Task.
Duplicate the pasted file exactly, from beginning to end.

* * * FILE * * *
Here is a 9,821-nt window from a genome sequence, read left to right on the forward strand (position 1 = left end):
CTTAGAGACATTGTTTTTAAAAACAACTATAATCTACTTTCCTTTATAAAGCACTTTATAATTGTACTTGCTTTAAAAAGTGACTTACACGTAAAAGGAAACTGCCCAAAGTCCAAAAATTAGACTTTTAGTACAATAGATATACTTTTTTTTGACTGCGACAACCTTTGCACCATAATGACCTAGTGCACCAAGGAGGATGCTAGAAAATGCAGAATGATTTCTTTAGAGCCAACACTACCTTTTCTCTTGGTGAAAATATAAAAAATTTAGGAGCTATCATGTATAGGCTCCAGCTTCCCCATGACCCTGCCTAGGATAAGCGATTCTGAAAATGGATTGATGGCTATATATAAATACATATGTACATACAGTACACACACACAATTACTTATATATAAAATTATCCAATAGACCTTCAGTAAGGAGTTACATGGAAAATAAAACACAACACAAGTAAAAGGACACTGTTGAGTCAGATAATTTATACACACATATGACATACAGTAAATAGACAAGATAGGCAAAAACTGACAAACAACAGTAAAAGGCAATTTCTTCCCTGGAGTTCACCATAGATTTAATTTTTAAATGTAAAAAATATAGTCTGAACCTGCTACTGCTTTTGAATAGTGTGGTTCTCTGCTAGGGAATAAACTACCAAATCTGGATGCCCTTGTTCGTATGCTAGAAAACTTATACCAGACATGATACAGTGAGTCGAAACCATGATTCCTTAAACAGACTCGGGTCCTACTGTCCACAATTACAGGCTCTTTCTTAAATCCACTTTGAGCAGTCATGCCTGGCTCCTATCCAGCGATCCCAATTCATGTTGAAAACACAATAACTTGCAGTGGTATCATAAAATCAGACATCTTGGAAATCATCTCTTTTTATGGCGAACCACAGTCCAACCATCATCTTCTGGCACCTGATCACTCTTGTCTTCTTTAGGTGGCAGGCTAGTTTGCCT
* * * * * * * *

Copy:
Here is a 9,821-nt window from a genome sequence, read left to right on the forward strand (position 1 = left end):
CTTAGAGACATTGTTTTTAAAAACAACTATAATCTACTTTCCTTTATAAAGCACTTTATAATTGTACTTGCTTTAAAAAGTGACTTACACGTAAAAGGAAACTGCCCAAAGTCCAAAAATTAGACTTTTAGTACAATAGATATACTTTTTTTTGACTGCGACAACCTTTGCACCATAATGACCTAGTGCACCAAGGAGGATGCTAGAAAATGCAGAATGATTTCTTTAGAGCCAACACTACCTTTTCTCTTGGTGAAAATATAAAAAATTTAGGAGCTATCATGTATAGGCTCCAGCTTCCCCATGACCCTGCCTAGGATAAGCGATTCTGAAAATGGATTGATGGCTATATATAAATACATATGTACATACAGTACACACACACAATTACTTATATATAAAATTATCCAATAGACCTTCAGTAAGGAGTTACATGGAAAATAAAACACAACACAAGTAAAAGGACACTGTTGAGTCAGATAATTTATACACACATATGACATACAGTAAATAGACAAGATAGGCAAAAACTGACAAACAACAGTAAAAGGCAATTTCTTCCCTGGAGTTCACCATAGATTTAATTTTTAAATGTAAAAAATATAGTCTGAACCTGCTACTGCTTTTGAATAGTGTGGTTCTCTGCTAGGGAATAAACTACCAAATCTGGATGCCCTTGTTCGTATGCTAGAAAACTTATACCAGACATGATACAGTGAGTCGAAACCATGATTCCTTAAACAGACTCGGGTCCTACTGTCCACAATTACAGGCTCTTTCTTAAATCCACTTTGAGCAGTCATGCCTGGCTCCTATCCAGCGATCCCAATTCATGTTGAAAACACAATAACTTGCAGTGGTATCATAAAATCAGACATCTTGGAAATCATCTCTTTTTATGGCGAACCACAGTCCAACCATCATCTTCTGGCACCTGATCACTCTTGTCTTCTTTAGGTGGCAGGCTAGTTTGCCT